sun 16/12/2018

CD: You Me At Six - VI | reviews, news & interviews

CD: You Me At Six - VI

CD: You Me At Six - VI

Well-established rockers are new to our dubious reviewer but he's impressed

Numeral not doodlebug

I come to this band from the perspective of one who’s only seen the words "YOU ME AT SIX" on endless T-shirts passing in the street. I’m no connoisseur, then. From the cultural detritus that’s wended my way during their 10-year career, they just seemed a band who had no “thing”, no breakout song, no look, no cultural space or loudly impressed belief. Just five normal-looking guys who tour a lot, hard-working meat’n’potatoes rockers (who’d bridle at that cliché). As their sixth album hits my ears, though, I can see why those T-shirts sell.

My ignorance is relatively inexcusable, given that You Me At Six have had a series of best-selling Top 5 albums. Originally from Weybridge in leafy Surrey, they’re now in the same league as flashier US rockers such as Fall Out Boy and Thirty Seconds To Mars. Their sixth album states their case from the off, bursting in on a “Smells Like Teen Spirit” one-two drum punch before the appropriately roaring “Fast Forward”, catchy and compelling, albeit with grunge edge somewhat smoothed away.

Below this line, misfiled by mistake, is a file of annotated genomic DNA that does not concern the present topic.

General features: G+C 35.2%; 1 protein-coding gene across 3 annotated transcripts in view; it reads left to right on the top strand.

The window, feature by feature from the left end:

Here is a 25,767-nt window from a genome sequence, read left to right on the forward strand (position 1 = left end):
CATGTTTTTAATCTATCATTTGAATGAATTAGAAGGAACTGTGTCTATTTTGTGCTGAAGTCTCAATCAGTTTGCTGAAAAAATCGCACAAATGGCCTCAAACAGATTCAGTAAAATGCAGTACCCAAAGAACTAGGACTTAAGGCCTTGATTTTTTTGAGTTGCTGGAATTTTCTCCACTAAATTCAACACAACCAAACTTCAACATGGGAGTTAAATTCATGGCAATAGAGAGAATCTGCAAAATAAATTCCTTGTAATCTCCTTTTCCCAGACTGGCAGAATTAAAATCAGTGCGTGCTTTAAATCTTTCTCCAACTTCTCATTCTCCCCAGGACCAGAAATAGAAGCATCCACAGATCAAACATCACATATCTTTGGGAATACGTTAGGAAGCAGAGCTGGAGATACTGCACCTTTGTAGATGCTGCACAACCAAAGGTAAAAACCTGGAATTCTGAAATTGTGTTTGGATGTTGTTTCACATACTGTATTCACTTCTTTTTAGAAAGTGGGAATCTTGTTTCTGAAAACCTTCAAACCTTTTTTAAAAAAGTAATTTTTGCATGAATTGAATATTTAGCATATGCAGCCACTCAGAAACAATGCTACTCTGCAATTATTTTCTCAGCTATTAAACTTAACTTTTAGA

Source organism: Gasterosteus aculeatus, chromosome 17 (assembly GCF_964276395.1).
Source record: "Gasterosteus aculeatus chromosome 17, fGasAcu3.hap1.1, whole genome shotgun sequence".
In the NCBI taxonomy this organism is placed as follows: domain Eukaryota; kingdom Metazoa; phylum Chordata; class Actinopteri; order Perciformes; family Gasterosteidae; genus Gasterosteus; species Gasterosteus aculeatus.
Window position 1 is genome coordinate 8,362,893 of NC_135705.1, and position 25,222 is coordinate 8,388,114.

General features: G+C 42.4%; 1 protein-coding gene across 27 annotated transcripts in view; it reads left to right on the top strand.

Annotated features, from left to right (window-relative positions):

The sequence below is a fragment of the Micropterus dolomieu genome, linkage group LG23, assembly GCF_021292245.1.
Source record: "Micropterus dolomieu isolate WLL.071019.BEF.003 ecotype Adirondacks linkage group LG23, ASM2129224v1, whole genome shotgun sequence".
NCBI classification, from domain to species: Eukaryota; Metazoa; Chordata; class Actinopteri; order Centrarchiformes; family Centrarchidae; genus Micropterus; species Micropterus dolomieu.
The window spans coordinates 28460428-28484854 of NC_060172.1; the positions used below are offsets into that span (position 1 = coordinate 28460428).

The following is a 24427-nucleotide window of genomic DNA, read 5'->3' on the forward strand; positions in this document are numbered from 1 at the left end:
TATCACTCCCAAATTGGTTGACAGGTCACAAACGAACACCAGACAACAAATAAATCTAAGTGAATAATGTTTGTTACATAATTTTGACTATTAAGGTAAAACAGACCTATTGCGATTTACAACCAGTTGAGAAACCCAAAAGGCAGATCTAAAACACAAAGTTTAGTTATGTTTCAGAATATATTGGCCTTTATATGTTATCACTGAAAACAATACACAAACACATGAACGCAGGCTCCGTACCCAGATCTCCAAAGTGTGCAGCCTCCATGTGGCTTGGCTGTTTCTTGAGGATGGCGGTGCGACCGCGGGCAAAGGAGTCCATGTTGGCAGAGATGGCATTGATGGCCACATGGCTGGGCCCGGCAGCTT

VI’s flaw – if it is one – is the pop ease of its sound. For instance, “3.00 AM” just grooves along predictably, making all the right fist-pump chords yet not hitting home. Too smooth. But let’s not focus there. This is an album worth celebrating for its best moments. Singer Josh Franceschi’s voice is likeable, avoiding annoying contemporary vocal tics, and You Me At Six are clearly adept at nailing down tight stadium rock songs, notably the urgent lover’s plea “Straight to My Head” and loud-quiet-loud shouty one, “Predictable”.

Even better, variety stops things palling, with a funky side showing itself. The disco-flavoured chart-pop of “Back Again” is yukky, but "Danger" is OK and then there's “I O U”, which is outstanding. "I O U" has a great bass line and jacked, sensual dancefloor aspect, an understanding that heft does not necessarily have to come from amplification and sonic density, something many rockers fail to gauge. It could give old INXS pub-funk classics such as “Need You Tonight” a run for their money. Yes, You Me At Six have enough going on. Next time I see them on a festival programme, I shall follow the stream of T-shirts in their direction.

Below: Listen to the inarguably funk-rockin' "I O U" by You Me At Six
 
Even better, variety stops things palling with a funky side showing itself

rating

Editor Rating: 
3
Average: 3 (1 vote)

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